Mobile payments are exploding. With the number of users forecast to grow by 62% to almost a fifth of smartphone users in the US this year, according to eMarketer, the value of proximity mobile transactions is expected to surge to $27bn in 2016.
The boom has been a long time coming. But now vendors are finally overcoming the technology hurdles to in-store deployment.
But the greatest potential of mobile payment will not be in, well, payment. There is little that is transformative about simply replicating a payment card in a smartphone app.
Whilst the bank and tech sectors have focused simply on launching transaction technologies, what retailers and brands are still waiting for is a mobile payment experience that provides solutions that address their concerns.
Marketing is now becoming one of the key outputs of the sale itself
For many, that means marketing and its propensity for ‘spray and pray’. Fortunately, there is enough potential in mobile payment technology to enable consumer outreach that is more powerful than targeted ads through Google and Facebook, for example.
Think for a moment about the kinds of data collected at the moment of transaction. When you checkout using your smartphone, your mobile wallet benefits from intimacy with the vendor; it knows and collects detailed stock keeping unit (SKU) codes of the individual products you buy.
Whilst your bank may only know you spent £13.49 at your favourite cafe today, a retailer-connected payment app knows you bought one Coke, two espressos, one chicken sandwich and a Mars bar.
Payment apps beat ad platforms how?
This doesn’t just beat the banks – it also bests the ad platforms.
This general search intent has no real sight of eventual purchase and is not granular enough to glean product-level insights that could inform really powerful campaign messaging.
That is why marketing, traditionally thought of as the means with which to drive an end goal of product sales, is now becoming one of the key outputs of the sale itself.
The kinds of marketing powered by mobile transactions goes beyond the benefits bestowed by advertising on many counts:
Campaign insight: When you know the specific products consumer’s purchase, you effectively learn their pattern of consumption. This gives a window into the effectiveness of an ad campaign, in whatever medium. Did your ad buy move the needle for product X with consumer Y? If so, respond with additional messaging next up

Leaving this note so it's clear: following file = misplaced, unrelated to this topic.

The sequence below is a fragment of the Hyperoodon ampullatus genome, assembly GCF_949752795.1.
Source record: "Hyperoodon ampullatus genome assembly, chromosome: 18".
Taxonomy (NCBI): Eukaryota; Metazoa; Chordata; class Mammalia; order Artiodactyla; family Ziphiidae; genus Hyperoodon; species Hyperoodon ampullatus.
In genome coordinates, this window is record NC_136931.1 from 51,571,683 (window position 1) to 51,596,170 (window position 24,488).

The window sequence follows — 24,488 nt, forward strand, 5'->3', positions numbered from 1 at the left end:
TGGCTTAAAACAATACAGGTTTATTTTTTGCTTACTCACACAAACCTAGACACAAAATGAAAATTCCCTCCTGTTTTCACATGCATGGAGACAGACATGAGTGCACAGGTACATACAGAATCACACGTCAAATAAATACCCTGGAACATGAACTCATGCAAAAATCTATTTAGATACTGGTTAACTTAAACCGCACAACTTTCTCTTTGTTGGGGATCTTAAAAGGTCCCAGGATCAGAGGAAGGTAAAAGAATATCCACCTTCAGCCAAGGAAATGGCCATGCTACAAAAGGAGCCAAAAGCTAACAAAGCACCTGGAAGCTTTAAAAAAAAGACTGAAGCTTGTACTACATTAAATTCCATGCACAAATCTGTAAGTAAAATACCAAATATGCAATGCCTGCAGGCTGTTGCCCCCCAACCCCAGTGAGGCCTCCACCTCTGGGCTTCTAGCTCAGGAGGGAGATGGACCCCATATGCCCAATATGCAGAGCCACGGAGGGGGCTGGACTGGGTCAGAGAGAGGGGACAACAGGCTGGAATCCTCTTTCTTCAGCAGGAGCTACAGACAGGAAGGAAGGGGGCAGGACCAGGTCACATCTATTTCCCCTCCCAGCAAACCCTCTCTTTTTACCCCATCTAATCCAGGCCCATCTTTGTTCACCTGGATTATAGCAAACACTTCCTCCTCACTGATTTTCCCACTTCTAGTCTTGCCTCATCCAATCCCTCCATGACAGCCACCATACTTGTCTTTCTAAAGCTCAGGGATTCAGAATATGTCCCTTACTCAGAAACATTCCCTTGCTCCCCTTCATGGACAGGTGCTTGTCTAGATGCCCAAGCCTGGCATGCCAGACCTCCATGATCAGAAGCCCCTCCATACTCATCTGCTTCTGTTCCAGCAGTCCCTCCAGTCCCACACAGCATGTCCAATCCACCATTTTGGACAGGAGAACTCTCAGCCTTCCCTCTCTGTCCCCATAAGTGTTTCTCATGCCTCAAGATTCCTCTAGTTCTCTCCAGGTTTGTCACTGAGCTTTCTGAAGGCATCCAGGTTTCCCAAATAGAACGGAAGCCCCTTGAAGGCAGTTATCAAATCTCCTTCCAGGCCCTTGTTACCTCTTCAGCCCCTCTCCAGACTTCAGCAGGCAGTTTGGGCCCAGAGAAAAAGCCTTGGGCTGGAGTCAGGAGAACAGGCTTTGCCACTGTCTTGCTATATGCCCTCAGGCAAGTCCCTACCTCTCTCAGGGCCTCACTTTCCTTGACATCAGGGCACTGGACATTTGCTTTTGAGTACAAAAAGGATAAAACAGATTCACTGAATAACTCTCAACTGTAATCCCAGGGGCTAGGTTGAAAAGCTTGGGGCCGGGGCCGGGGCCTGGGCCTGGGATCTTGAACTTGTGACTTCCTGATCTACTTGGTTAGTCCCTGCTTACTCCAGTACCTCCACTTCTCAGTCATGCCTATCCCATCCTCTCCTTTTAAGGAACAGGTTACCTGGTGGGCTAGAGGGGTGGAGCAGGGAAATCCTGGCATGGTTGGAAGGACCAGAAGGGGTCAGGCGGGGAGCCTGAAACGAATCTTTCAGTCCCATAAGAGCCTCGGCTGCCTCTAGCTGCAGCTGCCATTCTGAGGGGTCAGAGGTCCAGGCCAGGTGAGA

Loyalty points: Although adoption of in-store mobile payments by consumers has been somewhat lagging, research by Opinion Matters for Kalixa showed consumers would make more payments if offered loyalty features or incentives on top. Integrating loyalty and rewards to a mobile wallet, for example, will drive wallet adoption, thereby producing the two wins of additional sales and new customer data for brands and retailers
Pre-buying products: Incentives come in many forms. Discounts offered for repeat purchases can be put to great effect, whilst beating the queues at high-traffic stores is another way to help consumers. The ability to reserve products in a mobile wallet is, therefore, something we are likely to see much more of
Mobile first interactions: Mobile payment takes the purchasing insights on consumers and through push notifications, in-app messages and emails, turns them into highly effective marketing drivers. It’s why push notifications are the most effective marketing channel on the market currently, and why, according to Urban Airship, targeted push notifications are three times more effective than the non-targeted.
The problem with mobile payments today is that there has been insufficient incentive driving repeat usage.
Using Apple Pay may seem like a novelty the first few times – but there is little benefit over using a contactless card, which is perhaps even more straightforward.
But, when mobile payment is thought of as the glue binding together customer marketing data, a retailer can go from the dark ages of knowing little about customers to making targeted offers based on a detailed and growing consumer profile that is based on actual purchase behaviour, not just vague expressed intent.